And to those who say that rules are there for a reason-those fundamentally do not respect Constitutional rights, but rather, they favor privileged narratives of culture-the same Monarchist replication of culture that caused our American revoution.

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          identicon
          R/O/G/S, 11 Dec 2019 @ 10:59pm

          Re: Re: Re:

          re: that'll be the end of rape prosecutions

          Your argument has led to what some call the “two tiered justice system” of kangaroo courts run by ALJs, instead of juries (Most notably John Whitehead, in concurrence with Stephen Baskerville) and as long as you and others advocate for anonymity of accusers, you yourself are part of the problem.

          And that problem is the lack of gender equality in America because the paternalistic attitude that women cant handle their own thoughts, feelings, choices and emotions IS the problem.

          Anonymity also enables false accusations, and worse.

          Many is the man or boy who doesnt report a physical assault or sexual harrassment because boys lives are not taken seriously, or, they are shamed for speaking out.

          “Man up” is the common refrain.

          So, do you believe that girls and women are emotionally sub-par, or that they cannot handle the emotional weight of their own lives-and their own accusations? That women are ##TooFragile?

          As long as people like you advocate anonymity of female accusers,true equality will never happen.

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          • icon
            Wendy Cockcroft (profile), 12 Dec 2019 @ 5:29am

            Re: Re: Re: Re:

            Oh, stop it, R/O/G/S, give us a break from the incel nonsense.

            Be careful what you wish for; if some personally embarrassing details of your life was hauled out in court and dissected on social media, how would you feel? That no-recording rule applies to cases where men are involved, too.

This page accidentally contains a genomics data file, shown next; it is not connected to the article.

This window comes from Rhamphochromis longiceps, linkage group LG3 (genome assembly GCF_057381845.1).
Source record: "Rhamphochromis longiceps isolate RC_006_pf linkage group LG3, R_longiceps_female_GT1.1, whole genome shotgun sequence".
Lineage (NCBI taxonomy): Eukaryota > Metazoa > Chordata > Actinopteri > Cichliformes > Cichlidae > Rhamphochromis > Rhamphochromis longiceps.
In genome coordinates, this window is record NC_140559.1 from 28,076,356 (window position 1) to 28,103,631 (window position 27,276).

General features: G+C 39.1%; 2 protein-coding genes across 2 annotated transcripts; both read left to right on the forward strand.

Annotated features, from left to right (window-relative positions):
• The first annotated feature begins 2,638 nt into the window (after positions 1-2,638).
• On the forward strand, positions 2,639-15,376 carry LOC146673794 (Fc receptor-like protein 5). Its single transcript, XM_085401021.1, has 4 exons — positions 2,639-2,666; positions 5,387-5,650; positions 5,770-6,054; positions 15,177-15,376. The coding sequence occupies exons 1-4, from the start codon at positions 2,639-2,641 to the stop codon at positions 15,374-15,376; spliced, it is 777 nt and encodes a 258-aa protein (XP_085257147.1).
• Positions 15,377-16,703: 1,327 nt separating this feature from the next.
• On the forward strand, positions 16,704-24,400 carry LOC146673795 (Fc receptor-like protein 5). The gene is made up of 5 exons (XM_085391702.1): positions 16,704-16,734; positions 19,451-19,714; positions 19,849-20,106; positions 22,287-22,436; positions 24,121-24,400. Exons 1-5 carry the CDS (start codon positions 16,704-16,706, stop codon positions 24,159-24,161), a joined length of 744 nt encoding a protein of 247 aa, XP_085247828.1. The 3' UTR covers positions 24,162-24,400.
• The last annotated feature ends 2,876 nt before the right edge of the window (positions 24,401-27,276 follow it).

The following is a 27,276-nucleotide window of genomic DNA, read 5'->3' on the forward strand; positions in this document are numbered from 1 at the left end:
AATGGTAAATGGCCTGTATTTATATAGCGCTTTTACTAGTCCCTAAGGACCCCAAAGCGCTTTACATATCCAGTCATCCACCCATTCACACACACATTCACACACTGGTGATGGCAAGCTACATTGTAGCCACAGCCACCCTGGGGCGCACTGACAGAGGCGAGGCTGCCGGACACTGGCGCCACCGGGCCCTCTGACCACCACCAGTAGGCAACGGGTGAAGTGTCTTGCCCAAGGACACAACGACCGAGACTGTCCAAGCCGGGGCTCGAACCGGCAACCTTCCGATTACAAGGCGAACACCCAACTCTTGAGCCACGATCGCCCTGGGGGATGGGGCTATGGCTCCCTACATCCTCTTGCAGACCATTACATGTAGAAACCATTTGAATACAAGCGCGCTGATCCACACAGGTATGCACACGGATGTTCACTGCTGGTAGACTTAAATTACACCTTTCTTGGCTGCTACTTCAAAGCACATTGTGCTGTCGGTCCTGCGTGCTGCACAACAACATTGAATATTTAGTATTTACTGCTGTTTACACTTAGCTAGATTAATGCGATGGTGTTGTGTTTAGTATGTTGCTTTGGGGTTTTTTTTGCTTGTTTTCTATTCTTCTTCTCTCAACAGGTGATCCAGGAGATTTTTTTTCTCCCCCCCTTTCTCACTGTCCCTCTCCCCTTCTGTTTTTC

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            • identicon
              R/O/G/S, 12 Dec 2019 @ 3:41pm

              Re: Re: Re: Re: Re:

              Why do you lead with ad hominem?

              OK, then, lets test out equality: Easy on the incel insults, Ms. Toofattofuck.

              Do insults have an equality baseline?

              The same insult you laid there can get a man killed in meatspace:

              https://kiwifarms.net/threads/william-edward-atchison-fuckyou.37309/

              But with that out of the way, my sex life is FUCKING INCREDIBLE, far away from your British prudery.

              That said, I am for equality as stated, and you are not, and you specifically are seeking a privileged position.

              Men go through the court system every day. The courts themselves were and are designed to criminalize and penalize primarily men, and mens names and reputations get made into muck all the time.

              Men are also framed, harmed, beaten, raped, and worse in the criminal justice system thousands of times EVERY DAY.

              So, as I stated, equality wont happen UNTIL women themselves are responsible for their own accusations, and the consequences of those accusations.

              Why does that SCARE you so badly?

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              • identicon
                Anonymous Coward, 12 Dec 2019 @ 5:43pm

                Re: Re: Re: Re: Re: Re:

                Your MRA bullshit is bullshit. There are valid arguments to be made about family courts, but none of them are yours.

                Everyone is responsible for false accusations.

                If you are so worried about accusations getting people killed, then maybe rando people recording current court proceedings and publicly posting them isn't such a good idea, fuckwit?

                Once again, stop using the the shortened argumentum ad hominem phrase incorrectly. That in itself is a fallacious argument, while complaining that someone calling you a name is a form of tone trolling. This barely begins to address your full pantload of logical fallacies,false facts, and unsupported claims and assumptions.

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                • identicon
                  R/O/G/S, 13 Dec 2019 @ 4:22am

                  Re: Re: Re: Re: Re: Re: Re:

                  Your sociopathic tendencies are easy to spot, but your misanthropy far more apparent; but you know shitall about the problems of family/ other ALJ run courts.

                  Lets start with this turd here, from your assmouth:

                  Everyone is responsible for false accusations